Operational excellence builds a strong foundation for profitable growth. Much energy is devoted to improve efficiency and productivity, modify processes and rules so employees could do their work faster, better and at a lower cost.
That’s only half of the solution. The other half is building an environment that fosters continuous improvement.
To cultivate a mindset where employees proactively seek optimized solutions, leaders need to be actively involved as well. There are three areas they could work on.
- Bandwidth for operations improvement
Most organizations pay little attention to operational excellence until a trigger stirs up a kerfuffle. In the midst of chaos, quick and adhoc fixes are adopted to appease customers or bypass a choke point.
Given that these triggers are inevitable, accumulation of adhoc fixes builds an intertwined mesh of operational processes. This mesh becomes very complicated quickly, fused by irrelevant rules and unnecessary procedures. Subsequently, contentions lead to divided teams and work silos.
To avoid firefighting and unconscious support of haphazard solutions, leaders need to allocate time for operations review. Just like designating time for innovation, the idea is applicable for operational excellence too.
By ensuring teams have the bandwidth to review and make operational improvements, time ought to be made available. Have teams designate time to review their processes and tools regularly. By doing so, concerns would be highlighted for correction.
- Bridges for collaboration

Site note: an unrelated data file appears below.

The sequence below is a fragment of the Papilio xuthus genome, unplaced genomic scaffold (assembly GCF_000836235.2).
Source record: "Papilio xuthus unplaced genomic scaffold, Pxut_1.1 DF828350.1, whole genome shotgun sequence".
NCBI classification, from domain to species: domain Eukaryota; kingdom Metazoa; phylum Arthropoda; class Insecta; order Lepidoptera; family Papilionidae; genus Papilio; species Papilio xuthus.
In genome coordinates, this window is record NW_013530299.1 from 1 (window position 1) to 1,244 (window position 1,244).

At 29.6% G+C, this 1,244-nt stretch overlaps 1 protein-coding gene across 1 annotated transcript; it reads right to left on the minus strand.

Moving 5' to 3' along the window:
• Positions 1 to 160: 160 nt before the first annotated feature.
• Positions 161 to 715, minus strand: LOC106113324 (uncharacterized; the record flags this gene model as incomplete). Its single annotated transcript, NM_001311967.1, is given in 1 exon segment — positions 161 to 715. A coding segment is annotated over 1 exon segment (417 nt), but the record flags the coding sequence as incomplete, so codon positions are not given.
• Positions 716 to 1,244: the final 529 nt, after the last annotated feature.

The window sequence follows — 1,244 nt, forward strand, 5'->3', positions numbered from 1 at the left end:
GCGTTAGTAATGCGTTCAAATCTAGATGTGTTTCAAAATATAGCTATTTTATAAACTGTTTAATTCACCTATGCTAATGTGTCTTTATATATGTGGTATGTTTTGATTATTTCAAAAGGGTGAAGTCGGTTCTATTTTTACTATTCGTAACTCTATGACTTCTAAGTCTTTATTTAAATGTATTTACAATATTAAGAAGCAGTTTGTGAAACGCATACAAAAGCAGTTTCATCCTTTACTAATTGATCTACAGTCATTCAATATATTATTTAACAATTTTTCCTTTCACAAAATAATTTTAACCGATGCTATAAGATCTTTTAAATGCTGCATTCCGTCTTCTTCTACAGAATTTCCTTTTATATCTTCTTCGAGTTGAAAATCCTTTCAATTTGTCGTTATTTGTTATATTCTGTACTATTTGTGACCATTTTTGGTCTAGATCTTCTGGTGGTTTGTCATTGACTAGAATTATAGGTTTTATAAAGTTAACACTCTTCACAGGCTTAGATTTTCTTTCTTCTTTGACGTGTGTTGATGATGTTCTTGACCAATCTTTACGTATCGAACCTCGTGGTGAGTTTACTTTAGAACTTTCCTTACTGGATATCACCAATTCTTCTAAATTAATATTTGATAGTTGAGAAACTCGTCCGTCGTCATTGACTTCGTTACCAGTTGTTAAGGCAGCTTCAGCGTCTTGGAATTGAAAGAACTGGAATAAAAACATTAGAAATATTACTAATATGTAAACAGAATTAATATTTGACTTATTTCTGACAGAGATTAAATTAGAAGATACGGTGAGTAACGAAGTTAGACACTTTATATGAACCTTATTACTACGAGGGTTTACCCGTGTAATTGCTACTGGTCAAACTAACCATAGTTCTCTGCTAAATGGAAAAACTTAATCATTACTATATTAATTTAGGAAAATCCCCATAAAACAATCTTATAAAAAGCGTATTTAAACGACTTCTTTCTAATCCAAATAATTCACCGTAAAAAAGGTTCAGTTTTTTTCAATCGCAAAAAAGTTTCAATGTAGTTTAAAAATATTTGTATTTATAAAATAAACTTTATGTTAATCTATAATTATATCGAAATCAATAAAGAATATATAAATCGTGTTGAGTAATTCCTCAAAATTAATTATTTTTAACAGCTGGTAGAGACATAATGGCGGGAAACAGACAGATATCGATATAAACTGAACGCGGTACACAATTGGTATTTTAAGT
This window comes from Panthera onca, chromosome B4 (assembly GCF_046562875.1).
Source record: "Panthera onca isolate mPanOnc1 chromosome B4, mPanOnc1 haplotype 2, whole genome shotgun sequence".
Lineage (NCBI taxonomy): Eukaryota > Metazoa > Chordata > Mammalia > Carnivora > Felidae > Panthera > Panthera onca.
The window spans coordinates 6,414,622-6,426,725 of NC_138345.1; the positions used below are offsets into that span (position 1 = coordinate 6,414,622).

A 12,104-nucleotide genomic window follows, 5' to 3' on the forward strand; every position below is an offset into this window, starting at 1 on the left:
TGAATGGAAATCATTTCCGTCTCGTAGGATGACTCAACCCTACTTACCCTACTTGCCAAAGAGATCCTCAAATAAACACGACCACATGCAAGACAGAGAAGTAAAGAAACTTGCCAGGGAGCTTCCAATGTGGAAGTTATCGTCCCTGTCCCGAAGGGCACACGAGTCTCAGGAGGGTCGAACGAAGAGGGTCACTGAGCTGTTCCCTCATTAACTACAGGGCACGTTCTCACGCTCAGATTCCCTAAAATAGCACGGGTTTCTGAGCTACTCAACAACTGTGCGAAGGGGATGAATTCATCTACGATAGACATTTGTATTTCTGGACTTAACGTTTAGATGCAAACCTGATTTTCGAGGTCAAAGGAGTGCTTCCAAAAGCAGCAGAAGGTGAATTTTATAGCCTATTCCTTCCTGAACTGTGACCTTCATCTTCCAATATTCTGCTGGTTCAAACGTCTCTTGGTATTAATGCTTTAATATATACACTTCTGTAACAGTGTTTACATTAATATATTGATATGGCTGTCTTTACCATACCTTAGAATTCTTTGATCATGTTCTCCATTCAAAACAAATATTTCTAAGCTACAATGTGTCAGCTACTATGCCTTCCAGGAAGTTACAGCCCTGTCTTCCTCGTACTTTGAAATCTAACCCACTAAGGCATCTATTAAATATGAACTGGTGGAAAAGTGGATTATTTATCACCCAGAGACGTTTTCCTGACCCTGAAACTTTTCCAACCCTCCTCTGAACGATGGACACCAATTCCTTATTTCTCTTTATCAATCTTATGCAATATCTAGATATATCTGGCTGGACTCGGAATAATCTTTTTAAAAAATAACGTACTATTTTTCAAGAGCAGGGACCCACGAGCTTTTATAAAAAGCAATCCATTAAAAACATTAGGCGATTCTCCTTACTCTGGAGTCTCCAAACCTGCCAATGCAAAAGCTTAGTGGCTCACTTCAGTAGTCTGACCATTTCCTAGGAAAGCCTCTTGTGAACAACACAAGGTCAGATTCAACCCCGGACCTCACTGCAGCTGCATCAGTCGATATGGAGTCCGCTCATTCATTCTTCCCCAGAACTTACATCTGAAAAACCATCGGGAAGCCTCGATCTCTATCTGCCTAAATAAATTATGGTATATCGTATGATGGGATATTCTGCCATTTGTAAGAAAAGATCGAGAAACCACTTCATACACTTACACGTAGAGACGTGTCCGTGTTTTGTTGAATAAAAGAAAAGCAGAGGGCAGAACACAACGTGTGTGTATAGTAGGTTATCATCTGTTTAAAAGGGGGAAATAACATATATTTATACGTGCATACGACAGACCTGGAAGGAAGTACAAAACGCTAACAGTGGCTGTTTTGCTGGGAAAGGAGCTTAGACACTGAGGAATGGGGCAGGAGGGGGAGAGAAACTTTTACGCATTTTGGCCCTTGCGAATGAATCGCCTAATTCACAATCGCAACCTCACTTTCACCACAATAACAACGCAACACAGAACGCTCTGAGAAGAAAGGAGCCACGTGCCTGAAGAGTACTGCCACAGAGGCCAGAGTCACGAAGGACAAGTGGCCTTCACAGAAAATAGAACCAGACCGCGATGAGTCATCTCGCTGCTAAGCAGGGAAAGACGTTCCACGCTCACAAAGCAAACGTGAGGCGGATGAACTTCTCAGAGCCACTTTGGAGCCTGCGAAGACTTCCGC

Cross-functional teams are used for projects. When employees across an organization are brought together, they share expertise and learnings. It provides a powerful forum to devise cohesive solutions and build alignment.
Siloed teams have myopic views of workflow. They might not fully understand the context of what is done upstream or what is needed downstream. As a result, they develop solutions that are catered to getting their tasks done, possibly creating unnecessary headaches for other areas.Siloed teams have myopic views of workflow. Click To Tweet
A coherent operation requires collaboration. Leaders could help by promoting collaboration and facilitating the connections throughout the organization.
Promoting collaboration emphasizes the need and its importance. Facilitating the connections across the organization takes effort. This requires a solid understanding of operations to identify non-trivial needs. For instance, how best to support ‘knowledgeable’ customers when they shop in the store. What else do the sales staff need to know besides product knowledge to help customers with their purchase decisions?
Having a good handle on the peripheral knowledge for fulfilling operational mandates enables a leader facilitate collaboration. Whether it is a reminder, an initiation, or a strategic push, it is beneficial to involve appropriate teams and get them work together.
- Support for experimentation
Every change carries risks. It would be excellent if each change could deliver the exact anticipated benefits. Unfortunately, there is no guarantee.
In some organizations, failures could lead to demotion or firing. Such penalties discourage employees from bringing forward impactful ideas.
Establish an approach to identify, assess and mitigate risks instead. This would facilitate an open discussion on potential risks and ways to reduce negative impacts. This fosters a culture for experimentation.
When leaders are prepared to accept failure, learn, and move on, it sends a message that risks are inherent in change and failure is part of trialing new ways to do work. With a consistent approach to tackle risks, it becomes more malleable to be creative in improving operational excellence.
Successful businesses have coherent operations and cohesive teams that work together as a succinct unit. Operational excellence requires ongoing commitment to refine and hone adhoc solutions introduced over time. With leaders fully behind the need, a business could develop a well-coordinated operations engine.